Virginia Tech researchers are urging changes in how commercial aircraft engines are designed in the wake of a possible new threat to passenger aircraft safety: the likelihood of drones, or unmanned aerial vehicles, being sucked into turbofan engines at high speeds.
Such an impact – be it unintentional or part of a malicious act -- would be devastating to the engine as its blades are ripped to shreds after “ingesting” the hard-shell center of a drone’s electronics housing.
Computer-simulated tests completed by researchers at Virginia Tech's College of Engineering are eye-raising: An 8-pound quadcopter drone can rip apart the fan blades of a 9-foot diameter turbofan engine during take-off in less than 1/200th of a second. The speed of drone debris thrashing about inside the engine could reach speeds 715 miles per hour. Broken blades also would create more fragments as the fan crumbles and warps the engine block housing, contributing to catastrophic engine failure.
“Because the damage is spread to a large section of the engine, it is unlikely that it will be able to maintain thrust,” said Javid Bayandor, an associate professor of mechanical engineering at Virginia Tech and director of the university’s Crashworthiness for Aerospace Structures and Hybrids – or CRASH, for short – Laboratory.
Bayandor is spearheading the in-progress study of drone-engine impact with fellow faculty member Walter O’Brien, the J. Bernard Jones professor of mechanical engineering at Virginia Tech. Also on the project are mechanical engineering doctoral students Kevin Schroeder of Tulsa, Oklahoma, and Yangkun Song of Seoul, South Korea. Schroeder and Song are members of the CRASH Lab.
Work originated three years ago with the group computer modeling advanced turbofan aircraft engine impacts by birds. The group’s efforts switched to drones as news accounts surfaced of pilots spotting unmanned craft in commercial airspace. Further, news media in California have reported instances where firefighters using aircraft to battle forest fires were unable to fly due to flight path interference by drones.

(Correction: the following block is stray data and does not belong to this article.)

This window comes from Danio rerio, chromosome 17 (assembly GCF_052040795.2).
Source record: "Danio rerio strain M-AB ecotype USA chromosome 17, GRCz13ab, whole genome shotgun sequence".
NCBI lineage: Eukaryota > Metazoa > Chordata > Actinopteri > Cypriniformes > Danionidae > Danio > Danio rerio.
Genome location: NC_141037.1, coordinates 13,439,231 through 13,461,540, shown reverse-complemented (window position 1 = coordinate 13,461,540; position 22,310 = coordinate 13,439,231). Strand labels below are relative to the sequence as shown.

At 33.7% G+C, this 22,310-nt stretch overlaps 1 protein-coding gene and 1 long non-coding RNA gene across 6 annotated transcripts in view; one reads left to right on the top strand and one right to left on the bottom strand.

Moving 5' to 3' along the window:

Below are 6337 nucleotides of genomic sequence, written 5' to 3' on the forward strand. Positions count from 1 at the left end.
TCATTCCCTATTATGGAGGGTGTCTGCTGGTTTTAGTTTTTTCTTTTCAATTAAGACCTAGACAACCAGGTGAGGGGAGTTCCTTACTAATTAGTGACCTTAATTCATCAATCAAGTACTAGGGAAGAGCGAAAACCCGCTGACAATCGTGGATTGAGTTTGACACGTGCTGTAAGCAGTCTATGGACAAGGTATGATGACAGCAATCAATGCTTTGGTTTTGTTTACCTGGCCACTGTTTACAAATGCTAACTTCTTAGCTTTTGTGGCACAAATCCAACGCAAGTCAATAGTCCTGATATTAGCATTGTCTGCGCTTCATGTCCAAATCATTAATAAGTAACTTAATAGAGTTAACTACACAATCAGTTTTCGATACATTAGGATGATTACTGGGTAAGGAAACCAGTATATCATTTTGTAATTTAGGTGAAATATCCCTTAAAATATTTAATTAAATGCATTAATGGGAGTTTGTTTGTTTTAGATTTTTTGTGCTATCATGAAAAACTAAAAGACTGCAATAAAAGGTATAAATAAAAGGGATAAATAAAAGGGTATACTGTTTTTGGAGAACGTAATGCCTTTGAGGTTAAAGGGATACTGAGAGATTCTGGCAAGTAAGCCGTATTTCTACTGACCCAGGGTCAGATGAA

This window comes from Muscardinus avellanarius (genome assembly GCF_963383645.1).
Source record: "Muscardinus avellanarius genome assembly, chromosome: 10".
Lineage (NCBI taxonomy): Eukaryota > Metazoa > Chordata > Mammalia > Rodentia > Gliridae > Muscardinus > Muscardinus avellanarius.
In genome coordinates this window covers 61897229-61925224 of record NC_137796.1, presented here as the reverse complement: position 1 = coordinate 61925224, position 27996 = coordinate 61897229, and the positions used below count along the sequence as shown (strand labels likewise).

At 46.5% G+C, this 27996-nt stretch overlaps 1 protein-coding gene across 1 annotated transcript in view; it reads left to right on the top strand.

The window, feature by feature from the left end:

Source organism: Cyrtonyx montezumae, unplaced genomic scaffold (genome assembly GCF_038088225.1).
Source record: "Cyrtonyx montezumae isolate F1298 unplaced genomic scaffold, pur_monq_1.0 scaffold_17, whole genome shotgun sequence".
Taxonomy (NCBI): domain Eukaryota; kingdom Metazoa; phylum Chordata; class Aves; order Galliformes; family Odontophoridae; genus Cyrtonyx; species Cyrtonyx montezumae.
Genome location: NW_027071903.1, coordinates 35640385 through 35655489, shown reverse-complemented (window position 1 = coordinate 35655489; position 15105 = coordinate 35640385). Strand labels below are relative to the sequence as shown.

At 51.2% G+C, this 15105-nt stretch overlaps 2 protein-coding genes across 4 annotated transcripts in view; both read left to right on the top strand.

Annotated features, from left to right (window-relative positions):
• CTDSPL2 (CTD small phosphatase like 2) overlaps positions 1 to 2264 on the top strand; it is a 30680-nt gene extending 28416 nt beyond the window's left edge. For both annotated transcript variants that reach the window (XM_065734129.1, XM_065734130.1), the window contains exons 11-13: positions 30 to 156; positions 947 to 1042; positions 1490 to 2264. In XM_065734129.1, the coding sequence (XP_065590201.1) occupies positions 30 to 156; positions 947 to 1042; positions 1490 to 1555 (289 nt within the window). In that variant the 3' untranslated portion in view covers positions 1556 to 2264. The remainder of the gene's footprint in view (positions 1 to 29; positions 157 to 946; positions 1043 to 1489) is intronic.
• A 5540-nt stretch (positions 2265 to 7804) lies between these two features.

“Because of the unprecedented damage a small or even micro unmanned aircraft systems can inflict on a passenger aircraft, pilots cannot risk flying in the same airspace where there are drones,” said Bayandor. “While strict regulations are already in place to isolate drones from operations in controlled airspace, their enforcement have proven challenging, due to the anonymity of drone users.”
U.S. Federal Aviation Regulations require commercial aircraft to adhere to design criteria that help ensure the aircraft’s survival after a midair collision with smaller “soft” airborne objects, i.e. birds. However, little investigation has been conducted on the ingestion of drones into larger engines.
“As of yet, there are no specific certification requirements to account for procedures to be executed by pilots to remedy such a situation,” said O’Brien. “Drones create a new dimension in aircraft foreign object impact challenges that we need to address.”
Both men urge that more education on safe drone flight use is vital. Bayandor and his team already are exploring various methods that could be used to prevent more critical collisions of drones and aircraft. The team notes that engine failure rates and timing can change with different commercial aircraft and different relative impact velocity between the drone and the plane.
Use of drones worldwide continues to increase. Commercial unmanned aerial vehicles in U.S. skies alone could add more than $13.6 billion to the national economy by the 2019 and $82.1 billion by 2025, according to the Association for Unmanned Vehicle Systems International.